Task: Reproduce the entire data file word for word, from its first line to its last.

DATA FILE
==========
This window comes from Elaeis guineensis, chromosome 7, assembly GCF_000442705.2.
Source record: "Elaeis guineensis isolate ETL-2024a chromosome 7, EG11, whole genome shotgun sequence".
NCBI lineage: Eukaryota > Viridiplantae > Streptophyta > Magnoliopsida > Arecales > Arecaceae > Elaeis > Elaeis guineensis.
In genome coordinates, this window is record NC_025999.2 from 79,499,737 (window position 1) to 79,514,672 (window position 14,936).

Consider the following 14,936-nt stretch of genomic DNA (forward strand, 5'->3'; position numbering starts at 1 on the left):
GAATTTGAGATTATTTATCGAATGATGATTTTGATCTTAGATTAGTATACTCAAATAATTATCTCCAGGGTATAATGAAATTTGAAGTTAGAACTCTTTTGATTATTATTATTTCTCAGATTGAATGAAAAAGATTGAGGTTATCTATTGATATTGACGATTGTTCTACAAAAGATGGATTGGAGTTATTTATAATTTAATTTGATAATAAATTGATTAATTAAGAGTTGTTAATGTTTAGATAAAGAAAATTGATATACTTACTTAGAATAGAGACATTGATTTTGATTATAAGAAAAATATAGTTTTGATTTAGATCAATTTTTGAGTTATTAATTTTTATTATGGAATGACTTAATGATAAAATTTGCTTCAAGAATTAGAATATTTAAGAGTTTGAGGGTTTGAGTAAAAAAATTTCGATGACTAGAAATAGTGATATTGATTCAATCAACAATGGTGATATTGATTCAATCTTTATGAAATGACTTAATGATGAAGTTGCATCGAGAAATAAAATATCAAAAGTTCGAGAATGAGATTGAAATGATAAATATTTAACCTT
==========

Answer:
This window comes from Elaeis guineensis, chromosome 7, assembly GCF_000442705.2.
Source record: "Elaeis guineensis isolate ETL-2024a chromosome 7, EG11, whole genome shotgun sequence".
NCBI lineage: Eukaryota > Viridiplantae > Streptophyta > Magnoliopsida > Arecales > Arecaceae > Elaeis > Elaeis guineensis.
In genome coordinates, this window is record NC_025999.2 from 79,499,737 (window position 1) to 79,514,672 (window position 14,936).

Consider the following 14,936-nt stretch of genomic DNA (forward strand, 5'->3'; position numbering starts at 1 on the left):
GAATTTGAGATTATTTATCGAATGATGATTTTGATCTTAGATTAGTATACTCAAATAATTATCTCCAGGGTATAATGAAATTTGAAGTTAGAACTCTTTTGATTATTATTATTTCTCAGATTGAATGAAAAAGATTGAGGTTATCTATTGATATTGACGATTGTTCTACAAAAGATGGATTGGAGTTATTTATAATTTAATTTGATAATAAATTGATTAATTAAGAGTTGTTAATGTTTAGATAAAGAAAATTGATATACTTACTTAGAATAGAGACATTGATTTTGATTATAAGAAAAATATAGTTTTGATTTAGATCAATTTTTGAGTTATTAATTTTTATTATGGAATGACTTAATGATAAAATTTGCTTCAAGAATTAGAATATTTAAGAGTTTGAGGGTTTGAGTAAAAAAATTTCGATGACTAGAAATAGTGATATTGATTCAATCAACAATGGTGATATTGATTCAATCTTTATGAAATGACTTAATGATGAAGTTGCATCGAGAAATAAAATATCAAAAGTTCGAGAATGAGATTGAAATGATAAATATTTAACCTT